We weighed our anchor just before lunch and headed back to Eyjafjord to our third island of the week Hrisey. Located in the middle of Eyjafjord it is referred to by the locals as the ‘Pearl of Eyjafjord’

We arrived in time for Richard and Sally to set off on a high speed hike to see what they could find. The town of Hrisey is very pretty, and as soon as you venture slightly north there is a nature reserve teaming with birds, and the occasional ‘hide’ to watch from. Sally and Richard came back so invigourated from their walk and what they had seen, that we all decided to go for a longer walk in the morning.

After a fabulous morning spent walking around the nature reserve in Hrisey and soup and bacon sandwiches for lunch, we reluctantly agreed that it was time to set off back to Akureyri and prepare for going home.

Sally says “favourite wild life moments: sitting in the dinghy with Lyn on a perfectly calm sea watching the puffins and being watched by a seal who kept poking his head above the water to have a look. A brisk walk with Richard to a magical place in Hrisey where every sort of waders seemed to be coming home to roost. The sea in all its many forms from glassy to rough, from deep green to black – all amazing. Thank you both for a wonderful time”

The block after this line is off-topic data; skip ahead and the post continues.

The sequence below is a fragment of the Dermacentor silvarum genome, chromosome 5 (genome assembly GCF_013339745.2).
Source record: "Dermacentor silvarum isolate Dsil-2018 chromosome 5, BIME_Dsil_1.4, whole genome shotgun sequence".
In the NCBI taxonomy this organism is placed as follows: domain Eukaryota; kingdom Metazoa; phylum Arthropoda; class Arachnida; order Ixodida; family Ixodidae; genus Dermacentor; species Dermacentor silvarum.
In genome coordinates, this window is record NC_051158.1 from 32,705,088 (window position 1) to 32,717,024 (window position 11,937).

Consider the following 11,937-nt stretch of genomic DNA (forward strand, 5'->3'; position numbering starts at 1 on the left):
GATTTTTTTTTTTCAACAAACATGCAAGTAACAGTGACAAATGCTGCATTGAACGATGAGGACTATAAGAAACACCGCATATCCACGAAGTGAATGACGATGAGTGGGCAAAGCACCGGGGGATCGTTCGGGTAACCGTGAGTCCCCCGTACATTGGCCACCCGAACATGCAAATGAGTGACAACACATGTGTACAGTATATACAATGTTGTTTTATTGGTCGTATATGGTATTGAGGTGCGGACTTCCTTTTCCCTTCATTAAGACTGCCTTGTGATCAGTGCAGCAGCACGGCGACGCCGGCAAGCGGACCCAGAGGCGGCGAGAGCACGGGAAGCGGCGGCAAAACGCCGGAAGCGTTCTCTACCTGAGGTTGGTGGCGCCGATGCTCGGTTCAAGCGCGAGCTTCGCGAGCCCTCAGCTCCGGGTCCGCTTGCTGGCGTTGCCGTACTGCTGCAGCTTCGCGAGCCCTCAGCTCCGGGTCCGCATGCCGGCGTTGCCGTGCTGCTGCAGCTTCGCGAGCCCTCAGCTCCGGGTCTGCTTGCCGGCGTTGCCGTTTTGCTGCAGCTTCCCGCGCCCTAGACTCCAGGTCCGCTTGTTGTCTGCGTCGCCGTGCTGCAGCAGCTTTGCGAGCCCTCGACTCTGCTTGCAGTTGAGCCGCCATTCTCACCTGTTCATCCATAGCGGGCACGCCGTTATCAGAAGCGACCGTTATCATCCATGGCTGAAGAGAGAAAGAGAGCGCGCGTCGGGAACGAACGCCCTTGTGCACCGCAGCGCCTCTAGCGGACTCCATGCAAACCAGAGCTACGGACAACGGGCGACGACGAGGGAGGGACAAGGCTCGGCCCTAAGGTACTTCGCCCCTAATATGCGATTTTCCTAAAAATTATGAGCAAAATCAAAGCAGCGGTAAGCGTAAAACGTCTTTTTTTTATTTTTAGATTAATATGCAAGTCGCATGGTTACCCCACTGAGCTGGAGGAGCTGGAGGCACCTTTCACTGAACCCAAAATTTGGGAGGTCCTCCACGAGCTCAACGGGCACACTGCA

Velvet Adventure Weblog

As always we are constantly upgrading and improving our site.  We are now adding a Blog, which will be able to take may of the stories that currently go on our web News page.  We can now use the news page for just that.  Latest News.  We hope that this makes following our individual trips logs easier, and of course allows us to receive your comments.  We hope you will let us know what you think.  Just bear with me while I’m getting to grips with the software

Lin